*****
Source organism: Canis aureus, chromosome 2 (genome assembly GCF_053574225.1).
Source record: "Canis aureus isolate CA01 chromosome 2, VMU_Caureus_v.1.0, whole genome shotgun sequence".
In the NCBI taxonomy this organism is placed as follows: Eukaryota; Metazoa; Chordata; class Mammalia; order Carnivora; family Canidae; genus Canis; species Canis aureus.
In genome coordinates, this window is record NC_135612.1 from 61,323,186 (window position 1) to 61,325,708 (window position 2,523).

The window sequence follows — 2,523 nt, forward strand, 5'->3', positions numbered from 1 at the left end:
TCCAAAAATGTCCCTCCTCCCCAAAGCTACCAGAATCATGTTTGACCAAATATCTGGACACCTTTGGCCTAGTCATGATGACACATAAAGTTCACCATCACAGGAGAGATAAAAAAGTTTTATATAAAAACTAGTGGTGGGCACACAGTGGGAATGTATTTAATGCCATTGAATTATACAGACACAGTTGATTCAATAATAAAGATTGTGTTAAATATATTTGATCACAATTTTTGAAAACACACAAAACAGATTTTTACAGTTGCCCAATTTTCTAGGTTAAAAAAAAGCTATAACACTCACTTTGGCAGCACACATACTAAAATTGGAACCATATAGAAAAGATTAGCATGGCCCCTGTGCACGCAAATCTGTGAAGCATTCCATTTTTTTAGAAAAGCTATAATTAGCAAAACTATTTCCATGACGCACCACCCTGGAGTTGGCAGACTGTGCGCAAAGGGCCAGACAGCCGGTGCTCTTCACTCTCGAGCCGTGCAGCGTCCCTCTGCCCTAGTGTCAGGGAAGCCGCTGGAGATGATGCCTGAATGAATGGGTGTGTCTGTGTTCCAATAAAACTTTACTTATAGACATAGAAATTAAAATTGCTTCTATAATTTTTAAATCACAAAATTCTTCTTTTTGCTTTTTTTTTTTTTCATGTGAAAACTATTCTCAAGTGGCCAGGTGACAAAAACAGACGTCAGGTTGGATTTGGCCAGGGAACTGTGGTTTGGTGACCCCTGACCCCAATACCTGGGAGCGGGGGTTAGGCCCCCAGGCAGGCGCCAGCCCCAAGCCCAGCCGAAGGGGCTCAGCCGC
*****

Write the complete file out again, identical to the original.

Source organism: Canis aureus, chromosome 2 (genome assembly GCF_053574225.1).
Source record: "Canis aureus isolate CA01 chromosome 2, VMU_Caureus_v.1.0, whole genome shotgun sequence".
In the NCBI taxonomy this organism is placed as follows: Eukaryota; Metazoa; Chordata; class Mammalia; order Carnivora; family Canidae; genus Canis; species Canis aureus.
In genome coordinates, this window is record NC_135612.1 from 61,323,186 (window position 1) to 61,325,708 (window position 2,523).

The window sequence follows — 2,523 nt, forward strand, 5'->3', positions numbered from 1 at the left end:
TCCAAAAATGTCCCTCCTCCCCAAAGCTACCAGAATCATGTTTGACCAAATATCTGGACACCTTTGGCCTAGTCATGATGACACATAAAGTTCACCATCACAGGAGAGATAAAAAAGTTTTATATAAAAACTAGTGGTGGGCACACAGTGGGAATGTATTTAATGCCATTGAATTATACAGACACAGTTGATTCAATAATAAAGATTGTGTTAAATATATTTGATCACAATTTTTGAAAACACACAAAACAGATTTTTACAGTTGCCCAATTTTCTAGGTTAAAAAAAAGCTATAACACTCACTTTGGCAGCACACATACTAAAATTGGAACCATATAGAAAAGATTAGCATGGCCCCTGTGCACGCAAATCTGTGAAGCATTCCATTTTTTTAGAAAAGCTATAATTAGCAAAACTATTTCCATGACGCACCACCCTGGAGTTGGCAGACTGTGCGCAAAGGGCCAGACAGCCGGTGCTCTTCACTCTCGAGCCGTGCAGCGTCCCTCTGCCCTAGTGTCAGGGAAGCCGCTGGAGATGATGCCTGAATGAATGGGTGTGTCTGTGTTCCAATAAAACTTTACTTATAGACATAGAAATTAAAATTGCTTCTATAATTTTTAAATCACAAAATTCTTCTTTTTGCTTTTTTTTTTTTTCATGTGAAAACTATTCTCAAGTGGCCAGGTGACAAAAACAGACGTCAGGTTGGATTTGGCCAGGGAACTGTGGTTTGGTGACCCCTGACCCCAATACCTGGGAGCGGGGGTTAGGCCCCCAGGCAGGCGCCAGCCCCAAGCCCAGCCGAAGGGGCTCAGCCGC